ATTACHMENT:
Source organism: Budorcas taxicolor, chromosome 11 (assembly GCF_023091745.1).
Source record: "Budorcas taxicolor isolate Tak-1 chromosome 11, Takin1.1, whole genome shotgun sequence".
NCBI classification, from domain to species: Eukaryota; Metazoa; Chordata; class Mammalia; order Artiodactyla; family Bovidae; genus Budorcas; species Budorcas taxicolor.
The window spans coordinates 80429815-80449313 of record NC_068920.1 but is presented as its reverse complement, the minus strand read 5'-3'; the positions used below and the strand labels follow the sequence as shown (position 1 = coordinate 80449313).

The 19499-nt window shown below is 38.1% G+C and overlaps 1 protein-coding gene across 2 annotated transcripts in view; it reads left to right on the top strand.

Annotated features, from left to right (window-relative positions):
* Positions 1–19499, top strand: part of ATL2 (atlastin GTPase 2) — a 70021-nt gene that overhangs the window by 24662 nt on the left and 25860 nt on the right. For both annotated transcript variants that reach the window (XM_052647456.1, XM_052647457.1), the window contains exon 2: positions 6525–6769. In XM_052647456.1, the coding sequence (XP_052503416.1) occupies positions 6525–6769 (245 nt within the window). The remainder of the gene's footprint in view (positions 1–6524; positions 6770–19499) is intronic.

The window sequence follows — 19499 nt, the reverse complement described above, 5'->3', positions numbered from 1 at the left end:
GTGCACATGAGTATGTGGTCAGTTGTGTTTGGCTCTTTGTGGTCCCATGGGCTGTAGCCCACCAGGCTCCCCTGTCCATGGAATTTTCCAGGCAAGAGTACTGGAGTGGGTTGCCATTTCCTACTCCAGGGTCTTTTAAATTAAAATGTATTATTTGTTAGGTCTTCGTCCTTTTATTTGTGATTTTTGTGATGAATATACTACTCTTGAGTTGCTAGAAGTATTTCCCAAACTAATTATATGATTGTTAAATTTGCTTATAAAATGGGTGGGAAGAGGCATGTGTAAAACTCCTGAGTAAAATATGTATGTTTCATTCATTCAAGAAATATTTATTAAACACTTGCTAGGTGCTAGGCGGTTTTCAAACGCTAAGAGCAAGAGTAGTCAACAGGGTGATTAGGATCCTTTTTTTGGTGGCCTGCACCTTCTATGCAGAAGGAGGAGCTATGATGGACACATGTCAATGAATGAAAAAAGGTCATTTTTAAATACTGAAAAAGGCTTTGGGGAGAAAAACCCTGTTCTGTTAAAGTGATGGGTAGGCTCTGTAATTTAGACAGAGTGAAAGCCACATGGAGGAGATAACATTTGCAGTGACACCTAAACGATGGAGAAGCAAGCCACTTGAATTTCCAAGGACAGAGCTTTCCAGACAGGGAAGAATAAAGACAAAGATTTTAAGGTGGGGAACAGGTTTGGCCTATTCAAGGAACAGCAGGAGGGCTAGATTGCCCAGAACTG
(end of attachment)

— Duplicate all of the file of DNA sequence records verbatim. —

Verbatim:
Source organism: Budorcas taxicolor, chromosome 11 (assembly GCF_023091745.1).
Source record: "Budorcas taxicolor isolate Tak-1 chromosome 11, Takin1.1, whole genome shotgun sequence".
NCBI classification, from domain to species: Eukaryota; Metazoa; Chordata; class Mammalia; order Artiodactyla; family Bovidae; genus Budorcas; species Budorcas taxicolor.
The window spans coordinates 80429815-80449313 of record NC_068920.1 but is presented as its reverse complement, the minus strand read 5'-3'; the positions used below and the strand labels follow the sequence as shown (position 1 = coordinate 80449313).

The 19499-nt window shown below is 38.1% G+C and overlaps 1 protein-coding gene across 2 annotated transcripts in view; it reads left to right on the top strand.

Annotated features, from left to right (window-relative positions):
* Positions 1–19499, top strand: part of ATL2 (atlastin GTPase 2) — a 70021-nt gene that overhangs the window by 24662 nt on the left and 25860 nt on the right. For both annotated transcript variants that reach the window (XM_052647456.1, XM_052647457.1), the window contains exon 2: positions 6525–6769. In XM_052647456.1, the coding sequence (XP_052503416.1) occupies positions 6525–6769 (245 nt within the window). The remainder of the gene's footprint in view (positions 1–6524; positions 6770–19499) is intronic.

The window sequence follows — 19499 nt, the reverse complement described above, 5'->3', positions numbered from 1 at the left end:
GTGCACATGAGTATGTGGTCAGTTGTGTTTGGCTCTTTGTGGTCCCATGGGCTGTAGCCCACCAGGCTCCCCTGTCCATGGAATTTTCCAGGCAAGAGTACTGGAGTGGGTTGCCATTTCCTACTCCAGGGTCTTTTAAATTAAAATGTATTATTTGTTAGGTCTTCGTCCTTTTATTTGTGATTTTTGTGATGAATATACTACTCTTGAGTTGCTAGAAGTATTTCCCAAACTAATTATATGATTGTTAAATTTGCTTATAAAATGGGTGGGAAGAGGCATGTGTAAAACTCCTGAGTAAAATATGTATGTTTCATTCATTCAAGAAATATTTATTAAACACTTGCTAGGTGCTAGGCGGTTTTCAAACGCTAAGAGCAAGAGTAGTCAACAGGGTGATTAGGATCCTTTTTTTGGTGGCCTGCACCTTCTATGCAGAAGGAGGAGCTATGATGGACACATGTCAATGAATGAAAAAAGGTCATTTTTAAATACTGAAAAAGGCTTTGGGGAGAAAAACCCTGTTCTGTTAAAGTGATGGGTAGGCTCTGTAATTTAGACAGAGTGAAAGCCACATGGAGGAGATAACATTTGCAGTGACACCTAAACGATGGAGAAGCAAGCCACTTGAATTTCCAAGGACAGAGCTTTCCAGACAGGGAAGAATAAAGACAAAGATTTTAAGGTGGGGAACAGGTTTGGCCTATTCAAGGAACAGCAGGAGGGCTAGATTGCCCAGAACTG